Hi, I’m new here and I hope you’ll give me some advice! I'm 36, married, we have no children, but we really want to become parents. We've been TTC for 2 yrs and nothing. I haven't got pregnant even once. I had zero miscarriages. We’ve never tried ivf. I think maybe it's time for us to see a specialist. At the same time I'm so scared to hear a verdict that I'm infertile. I'm almost 100% sure that I'm the reason of our long and unsuccessful TTC. DH has a child from previous relationships. So he's fertile and everything ok with him. I understand that waiting and wasting time will give nothing. I know we have to seek help. But as I've mentioned already I'm very scared. What if I'm infertile? What if doctors say we have zero chances to conceive? How to cope with such diagnosis? 24/7 I'm thinking what can be a reason that I can't get pregnant. I know I'm not young, but I'm not overweight, I don't smoke/drink... What can be a reason of inability to conceive? I'm sorry I know these questions have been already asked thousands times. I understand my situation isn't something new and unusual... But please talk to me, because I'm going crazy. I relly need some advice. Thanks.

You know that you both are involved into successful ttc. Even the fact your dh has kids from previous marriage does not 100 % prove he's as wonderfully fertile as he used to be yrs ago. Male fertility requires that the testicles produce enough healthy sperm, and that the sperm is ejaculated effectively into the woman's vagina and travels to the egg. Tests for male infertility attempt to determine whether any of these processes are impaired. Your dh may have a general physical exam and some specific fertility tests including: Semen analysis. dr may ask for one or more semen specimens. A lab analyzes semen specimen. In some cases, sperm may be tested for in the urine. He may have a blood test to determine the level of testosterone and other male hormones. Genetic testing may be done to determine whether there's a genetic defect causing infertility. In select cases, a testicular biopsy may be performed to identify abnormalities contributing to infertility. and to retrieve sperm to use with assisted reproductive techniques, such as IVF. In rare cases, other tests to evaluate the quality of the sperm may be performed, such as evaluating a semen specimen for DNA abnormalities.
Ladies may have a general physical exam, including a regular gynecological exam. Specific fertility tests may include: A blood test which measures hormone levels to determine whether you're ovulating. Hysterosalpingography which evaluates the condition of your uterus and fallopian tubes. It also looks for blockages or other problems. Ovarian reserve testing helps determine the quality and quantity of the eggs available for ovulation. This approach often begins with hormone testing early in the menstrual cycle. Other hormone tests check levels of ovulatory hormones. As well as pituitary hormones that control reproductive processes. Pelvic ultrasound looks for uterine or fallopian tube disease.
On the basis of all the results dr is to decide on the best treatment plan for you.
Because many IVF statistics are split between the age groups of under 35 and older than 35, it can be tough to get a clear picture of just how successful IVF is for women in their early to mid-30s. For women of this age group, IVF is often recommended for a variety of reasons, including:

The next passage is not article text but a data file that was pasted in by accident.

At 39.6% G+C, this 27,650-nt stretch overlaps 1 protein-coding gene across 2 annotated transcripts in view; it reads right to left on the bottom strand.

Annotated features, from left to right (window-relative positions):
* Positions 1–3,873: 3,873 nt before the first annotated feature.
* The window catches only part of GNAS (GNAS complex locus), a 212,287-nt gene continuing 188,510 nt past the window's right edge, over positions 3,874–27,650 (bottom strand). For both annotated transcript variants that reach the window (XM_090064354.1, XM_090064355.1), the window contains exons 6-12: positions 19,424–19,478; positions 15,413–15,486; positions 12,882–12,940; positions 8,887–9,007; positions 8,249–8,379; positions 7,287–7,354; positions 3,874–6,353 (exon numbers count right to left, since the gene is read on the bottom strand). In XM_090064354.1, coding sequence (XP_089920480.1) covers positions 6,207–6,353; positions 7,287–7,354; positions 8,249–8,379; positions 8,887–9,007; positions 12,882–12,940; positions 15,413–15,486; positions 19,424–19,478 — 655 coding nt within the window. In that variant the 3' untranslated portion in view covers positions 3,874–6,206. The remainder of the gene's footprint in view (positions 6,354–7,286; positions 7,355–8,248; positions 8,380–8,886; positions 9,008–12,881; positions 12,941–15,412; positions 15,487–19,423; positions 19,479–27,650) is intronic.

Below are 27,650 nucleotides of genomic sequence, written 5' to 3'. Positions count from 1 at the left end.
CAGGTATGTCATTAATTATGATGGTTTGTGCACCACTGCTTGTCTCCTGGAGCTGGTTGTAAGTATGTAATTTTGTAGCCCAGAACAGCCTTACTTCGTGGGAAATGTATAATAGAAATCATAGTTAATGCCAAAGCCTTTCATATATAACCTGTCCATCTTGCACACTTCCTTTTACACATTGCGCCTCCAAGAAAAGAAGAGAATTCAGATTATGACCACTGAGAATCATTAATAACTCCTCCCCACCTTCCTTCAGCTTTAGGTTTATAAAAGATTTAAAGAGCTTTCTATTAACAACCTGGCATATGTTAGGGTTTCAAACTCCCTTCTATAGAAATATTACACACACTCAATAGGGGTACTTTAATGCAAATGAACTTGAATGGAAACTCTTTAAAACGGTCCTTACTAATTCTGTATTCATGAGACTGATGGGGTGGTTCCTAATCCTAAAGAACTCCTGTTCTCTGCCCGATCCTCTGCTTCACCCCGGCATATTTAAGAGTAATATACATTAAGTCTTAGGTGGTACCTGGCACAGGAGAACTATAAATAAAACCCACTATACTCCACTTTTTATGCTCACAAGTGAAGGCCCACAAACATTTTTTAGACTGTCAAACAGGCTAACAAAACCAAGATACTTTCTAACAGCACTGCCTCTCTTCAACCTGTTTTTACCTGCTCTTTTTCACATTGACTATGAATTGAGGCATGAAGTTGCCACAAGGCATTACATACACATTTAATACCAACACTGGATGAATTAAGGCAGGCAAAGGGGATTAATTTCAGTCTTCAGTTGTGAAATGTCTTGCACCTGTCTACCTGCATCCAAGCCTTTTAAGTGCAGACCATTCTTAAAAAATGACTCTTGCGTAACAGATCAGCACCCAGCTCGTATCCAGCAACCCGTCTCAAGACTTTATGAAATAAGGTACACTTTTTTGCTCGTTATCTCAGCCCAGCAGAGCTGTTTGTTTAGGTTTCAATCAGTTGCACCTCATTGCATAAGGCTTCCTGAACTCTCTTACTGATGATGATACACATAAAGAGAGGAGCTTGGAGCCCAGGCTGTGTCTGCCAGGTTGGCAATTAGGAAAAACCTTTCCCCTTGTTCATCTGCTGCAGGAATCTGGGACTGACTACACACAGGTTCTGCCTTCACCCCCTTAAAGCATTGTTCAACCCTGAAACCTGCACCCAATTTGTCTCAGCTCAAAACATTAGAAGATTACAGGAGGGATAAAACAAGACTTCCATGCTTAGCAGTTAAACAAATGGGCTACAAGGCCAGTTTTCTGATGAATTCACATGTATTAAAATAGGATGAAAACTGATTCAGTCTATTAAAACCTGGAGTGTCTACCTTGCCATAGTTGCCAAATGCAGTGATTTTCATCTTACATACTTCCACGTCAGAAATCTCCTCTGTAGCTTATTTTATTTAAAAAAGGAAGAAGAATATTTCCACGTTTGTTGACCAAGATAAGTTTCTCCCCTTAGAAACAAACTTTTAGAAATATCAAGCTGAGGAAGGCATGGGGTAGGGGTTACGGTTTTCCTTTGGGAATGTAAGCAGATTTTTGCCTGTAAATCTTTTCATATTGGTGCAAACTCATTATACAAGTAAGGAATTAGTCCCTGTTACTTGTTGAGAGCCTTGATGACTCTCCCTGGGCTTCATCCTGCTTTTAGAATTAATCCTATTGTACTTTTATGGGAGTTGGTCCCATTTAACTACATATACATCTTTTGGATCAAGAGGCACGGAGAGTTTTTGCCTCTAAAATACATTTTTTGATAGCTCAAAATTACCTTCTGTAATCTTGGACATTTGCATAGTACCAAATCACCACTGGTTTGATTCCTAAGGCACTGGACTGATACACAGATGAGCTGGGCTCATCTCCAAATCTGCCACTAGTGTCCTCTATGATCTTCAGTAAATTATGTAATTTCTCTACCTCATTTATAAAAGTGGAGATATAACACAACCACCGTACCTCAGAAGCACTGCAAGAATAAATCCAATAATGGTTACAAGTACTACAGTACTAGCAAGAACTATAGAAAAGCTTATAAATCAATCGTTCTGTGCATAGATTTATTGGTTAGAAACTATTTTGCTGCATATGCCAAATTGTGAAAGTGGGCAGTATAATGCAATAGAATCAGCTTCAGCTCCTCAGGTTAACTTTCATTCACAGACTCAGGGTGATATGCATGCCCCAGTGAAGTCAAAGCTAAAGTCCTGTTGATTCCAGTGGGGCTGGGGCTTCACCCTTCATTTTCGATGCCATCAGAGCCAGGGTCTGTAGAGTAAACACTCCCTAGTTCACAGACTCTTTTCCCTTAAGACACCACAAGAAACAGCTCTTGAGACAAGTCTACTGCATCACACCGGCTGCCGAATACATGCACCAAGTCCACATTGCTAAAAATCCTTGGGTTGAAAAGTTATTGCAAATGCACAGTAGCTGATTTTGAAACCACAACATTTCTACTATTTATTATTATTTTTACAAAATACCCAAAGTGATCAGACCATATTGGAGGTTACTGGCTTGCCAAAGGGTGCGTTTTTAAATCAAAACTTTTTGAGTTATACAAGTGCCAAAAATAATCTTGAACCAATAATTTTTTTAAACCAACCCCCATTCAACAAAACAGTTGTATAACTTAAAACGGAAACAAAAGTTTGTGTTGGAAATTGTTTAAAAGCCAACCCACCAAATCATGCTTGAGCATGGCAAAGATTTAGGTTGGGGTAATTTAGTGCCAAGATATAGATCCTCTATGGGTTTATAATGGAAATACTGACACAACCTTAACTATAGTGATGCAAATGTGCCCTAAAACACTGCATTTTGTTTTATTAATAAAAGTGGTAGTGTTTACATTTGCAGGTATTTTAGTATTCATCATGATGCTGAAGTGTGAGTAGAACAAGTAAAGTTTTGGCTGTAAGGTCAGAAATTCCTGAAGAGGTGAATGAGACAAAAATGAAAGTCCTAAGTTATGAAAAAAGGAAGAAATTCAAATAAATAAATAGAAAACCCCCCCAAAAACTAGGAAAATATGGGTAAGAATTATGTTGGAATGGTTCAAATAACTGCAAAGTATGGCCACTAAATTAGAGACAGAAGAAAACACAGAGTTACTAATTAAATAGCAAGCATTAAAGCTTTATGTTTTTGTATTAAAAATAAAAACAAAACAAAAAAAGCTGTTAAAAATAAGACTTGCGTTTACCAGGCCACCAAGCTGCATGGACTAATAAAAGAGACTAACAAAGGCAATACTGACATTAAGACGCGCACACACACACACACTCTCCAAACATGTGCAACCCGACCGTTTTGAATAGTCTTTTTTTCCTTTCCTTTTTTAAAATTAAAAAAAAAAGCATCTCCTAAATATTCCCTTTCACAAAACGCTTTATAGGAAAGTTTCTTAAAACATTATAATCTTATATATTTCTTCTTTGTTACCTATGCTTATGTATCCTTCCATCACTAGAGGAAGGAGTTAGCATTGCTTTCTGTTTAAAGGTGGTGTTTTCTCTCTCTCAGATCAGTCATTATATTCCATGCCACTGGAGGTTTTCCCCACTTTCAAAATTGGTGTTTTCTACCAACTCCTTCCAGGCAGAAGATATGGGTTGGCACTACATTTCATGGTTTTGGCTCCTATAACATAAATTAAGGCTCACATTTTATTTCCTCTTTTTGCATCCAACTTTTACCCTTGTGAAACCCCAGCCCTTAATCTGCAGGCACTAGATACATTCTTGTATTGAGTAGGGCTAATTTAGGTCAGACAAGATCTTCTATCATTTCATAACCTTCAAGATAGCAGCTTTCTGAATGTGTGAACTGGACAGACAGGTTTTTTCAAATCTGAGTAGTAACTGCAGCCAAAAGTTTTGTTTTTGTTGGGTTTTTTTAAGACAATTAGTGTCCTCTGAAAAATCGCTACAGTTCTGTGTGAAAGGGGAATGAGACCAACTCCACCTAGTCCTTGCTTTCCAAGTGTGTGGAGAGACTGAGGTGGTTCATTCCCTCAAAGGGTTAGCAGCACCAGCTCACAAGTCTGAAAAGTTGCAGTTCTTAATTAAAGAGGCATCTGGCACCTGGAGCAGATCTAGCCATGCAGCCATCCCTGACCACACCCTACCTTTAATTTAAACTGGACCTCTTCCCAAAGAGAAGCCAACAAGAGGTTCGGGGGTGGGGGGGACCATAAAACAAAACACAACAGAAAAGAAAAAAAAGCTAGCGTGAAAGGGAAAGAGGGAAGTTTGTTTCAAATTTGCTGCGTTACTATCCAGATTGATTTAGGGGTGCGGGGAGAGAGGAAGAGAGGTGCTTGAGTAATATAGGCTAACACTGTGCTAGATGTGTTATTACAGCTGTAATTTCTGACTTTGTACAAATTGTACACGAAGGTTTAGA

Diminished ovarian reserve: The number of eggs each woman has is determined in utero, far before they’ll ever need them. Scientists believe that most women start with around 7 million eggs, with that number dropping to only 300,000 by the beginning of puberty. As the body reabsorbs eggs or loses them to menstruation or pregnancy, this number declines.
Unfortunately, the rate at which eggs are reabsorbed by the body varies per woman, and although the average woman doesn’t reach menopause until close to 50, some women begin having a diminished ovarian reserve (essentially a low number of eggs) at an earlier age, making it more difficult to become pregnant.
Fertility issues related to a partner: Science now understands that infertility isn’t solely a woman’s issue. Many women have partners with their own fertility struggles that can make it difficult to conceive. IVF is a great tool at helping these couples conceive a baby.
Speeding up the chances of conception: As women age, so do their eggs, meaning that the rate of chromosomally abnormal eggs increases over time. For some women approaching their mid to later 30s, or who have a diminished ovarian reserve, the time it takes to get pregnant is important. IVF can help speed up this process so that it’s possible to conceive without spending years trying, and losing precious time.
Welcome to the forum, Dina! I deeply sympathize with you, dear. It's your right to wish for children. All I can tell from your post is that you tend to over think a lot. Please, don't stress yourself. This can also be a reason for the delay. I know that you're upset, but please don't risk your health. Visit an OB as soon as possible. Don't be scared. Even if you're declared infertile, there isn't any reason to be upset. Nowadays there are a lot of advanced methods which help you in getting pregnant. Infertility can be treated, this you have to keep in mind. Being afraid might just waste time, which you shouldn't. Be a strong woman and go for it. Good luck!